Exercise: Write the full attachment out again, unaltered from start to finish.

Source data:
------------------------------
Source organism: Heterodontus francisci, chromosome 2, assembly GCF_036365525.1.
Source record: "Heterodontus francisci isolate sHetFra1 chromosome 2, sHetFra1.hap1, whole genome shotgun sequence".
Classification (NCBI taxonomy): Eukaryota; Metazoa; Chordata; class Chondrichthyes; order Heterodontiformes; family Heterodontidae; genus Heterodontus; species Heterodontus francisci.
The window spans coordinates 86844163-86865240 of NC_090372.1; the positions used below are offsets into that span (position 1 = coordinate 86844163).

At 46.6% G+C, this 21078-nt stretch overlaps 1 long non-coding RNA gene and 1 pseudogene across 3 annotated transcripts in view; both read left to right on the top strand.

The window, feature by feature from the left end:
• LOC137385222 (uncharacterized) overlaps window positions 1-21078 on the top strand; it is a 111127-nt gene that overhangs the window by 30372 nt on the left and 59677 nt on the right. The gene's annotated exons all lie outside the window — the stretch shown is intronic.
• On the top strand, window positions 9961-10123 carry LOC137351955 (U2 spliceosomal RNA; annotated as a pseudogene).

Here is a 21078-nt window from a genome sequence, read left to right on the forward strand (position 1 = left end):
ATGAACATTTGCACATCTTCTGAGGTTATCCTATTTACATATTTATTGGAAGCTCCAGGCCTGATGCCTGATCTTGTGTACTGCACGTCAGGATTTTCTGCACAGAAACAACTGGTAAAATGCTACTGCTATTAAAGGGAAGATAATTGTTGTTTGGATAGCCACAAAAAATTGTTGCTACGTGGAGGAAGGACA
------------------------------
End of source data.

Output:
Source organism: Heterodontus francisci, chromosome 2, assembly GCF_036365525.1.
Source record: "Heterodontus francisci isolate sHetFra1 chromosome 2, sHetFra1.hap1, whole genome shotgun sequence".
Classification (NCBI taxonomy): Eukaryota; Metazoa; Chordata; class Chondrichthyes; order Heterodontiformes; family Heterodontidae; genus Heterodontus; species Heterodontus francisci.
The window spans coordinates 86844163-86865240 of NC_090372.1; the positions used below are offsets into that span (position 1 = coordinate 86844163).

At 46.6% G+C, this 21078-nt stretch overlaps 1 long non-coding RNA gene and 1 pseudogene across 3 annotated transcripts in view; both read left to right on the top strand.

The window, feature by feature from the left end:
• LOC137385222 (uncharacterized) overlaps window positions 1-21078 on the top strand; it is a 111127-nt gene that overhangs the window by 30372 nt on the left and 59677 nt on the right. The gene's annotated exons all lie outside the window — the stretch shown is intronic.
• On the top strand, window positions 9961-10123 carry LOC137351955 (U2 spliceosomal RNA; annotated as a pseudogene).

Here is a 21078-nt window from a genome sequence, read left to right on the forward strand (position 1 = left end):
ATGAACATTTGCACATCTTCTGAGGTTATCCTATTTACATATTTATTGGAAGCTCCAGGCCTGATGCCTGATCTTGTGTACTGCACGTCAGGATTTTCTGCACAGAAACAACTGGTAAAATGCTACTGCTATTAAAGGGAAGATAATTGTTGTTTGGATAGCCACAAAAAATTGTTGCTACGTGGAGGAAGGACA